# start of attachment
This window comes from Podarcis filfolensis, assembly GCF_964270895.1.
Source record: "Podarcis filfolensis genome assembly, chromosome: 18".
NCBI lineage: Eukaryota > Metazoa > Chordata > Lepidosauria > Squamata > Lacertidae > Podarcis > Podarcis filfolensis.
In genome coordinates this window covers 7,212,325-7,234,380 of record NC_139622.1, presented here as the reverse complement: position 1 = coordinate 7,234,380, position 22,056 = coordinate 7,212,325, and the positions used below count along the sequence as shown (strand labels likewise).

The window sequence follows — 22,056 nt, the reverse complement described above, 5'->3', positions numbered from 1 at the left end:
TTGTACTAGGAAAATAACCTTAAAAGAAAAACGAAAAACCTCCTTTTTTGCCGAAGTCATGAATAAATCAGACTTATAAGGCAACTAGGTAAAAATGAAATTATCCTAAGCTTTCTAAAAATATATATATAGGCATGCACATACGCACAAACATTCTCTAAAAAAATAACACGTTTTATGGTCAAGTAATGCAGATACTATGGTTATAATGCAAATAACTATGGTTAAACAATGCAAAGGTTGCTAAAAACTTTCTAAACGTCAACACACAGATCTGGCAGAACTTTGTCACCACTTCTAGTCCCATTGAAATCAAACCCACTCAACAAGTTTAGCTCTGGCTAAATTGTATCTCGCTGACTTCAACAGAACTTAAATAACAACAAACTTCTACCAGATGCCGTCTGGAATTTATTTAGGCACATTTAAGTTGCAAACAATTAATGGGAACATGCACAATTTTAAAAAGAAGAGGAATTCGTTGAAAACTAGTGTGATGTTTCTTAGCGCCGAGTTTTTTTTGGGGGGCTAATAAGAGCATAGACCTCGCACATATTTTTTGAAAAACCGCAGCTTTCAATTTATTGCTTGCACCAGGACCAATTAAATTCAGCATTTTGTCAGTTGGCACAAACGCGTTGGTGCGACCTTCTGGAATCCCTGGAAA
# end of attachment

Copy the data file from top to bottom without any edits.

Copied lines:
This window comes from Podarcis filfolensis, assembly GCF_964270895.1.
Source record: "Podarcis filfolensis genome assembly, chromosome: 18".
NCBI lineage: Eukaryota > Metazoa > Chordata > Lepidosauria > Squamata > Lacertidae > Podarcis > Podarcis filfolensis.
In genome coordinates this window covers 7,212,325-7,234,380 of record NC_139622.1, presented here as the reverse complement: position 1 = coordinate 7,234,380, position 22,056 = coordinate 7,212,325, and the positions used below count along the sequence as shown (strand labels likewise).

The window sequence follows — 22,056 nt, the reverse complement described above, 5'->3', positions numbered from 1 at the left end:
TTGTACTAGGAAAATAACCTTAAAAGAAAAACGAAAAACCTCCTTTTTTGCCGAAGTCATGAATAAATCAGACTTATAAGGCAACTAGGTAAAAATGAAATTATCCTAAGCTTTCTAAAAATATATATATAGGCATGCACATACGCACAAACATTCTCTAAAAAAATAACACGTTTTATGGTCAAGTAATGCAGATACTATGGTTATAATGCAAATAACTATGGTTAAACAATGCAAAGGTTGCTAAAAACTTTCTAAACGTCAACACACAGATCTGGCAGAACTTTGTCACCACTTCTAGTCCCATTGAAATCAAACCCACTCAACAAGTTTAGCTCTGGCTAAATTGTATCTCGCTGACTTCAACAGAACTTAAATAACAACAAACTTCTACCAGATGCCGTCTGGAATTTATTTAGGCACATTTAAGTTGCAAACAATTAATGGGAACATGCACAATTTTAAAAAGAAGAGGAATTCGTTGAAAACTAGTGTGATGTTTCTTAGCGCCGAGTTTTTTTTGGGGGGCTAATAAGAGCATAGACCTCGCACATATTTTTTGAAAAACCGCAGCTTTCAATTTATTGCTTGCACCAGGACCAATTAAATTCAGCATTTTGTCAGTTGGCACAAACGCGTTGGTGCGACCTTCTGGAATCCCTGGAAA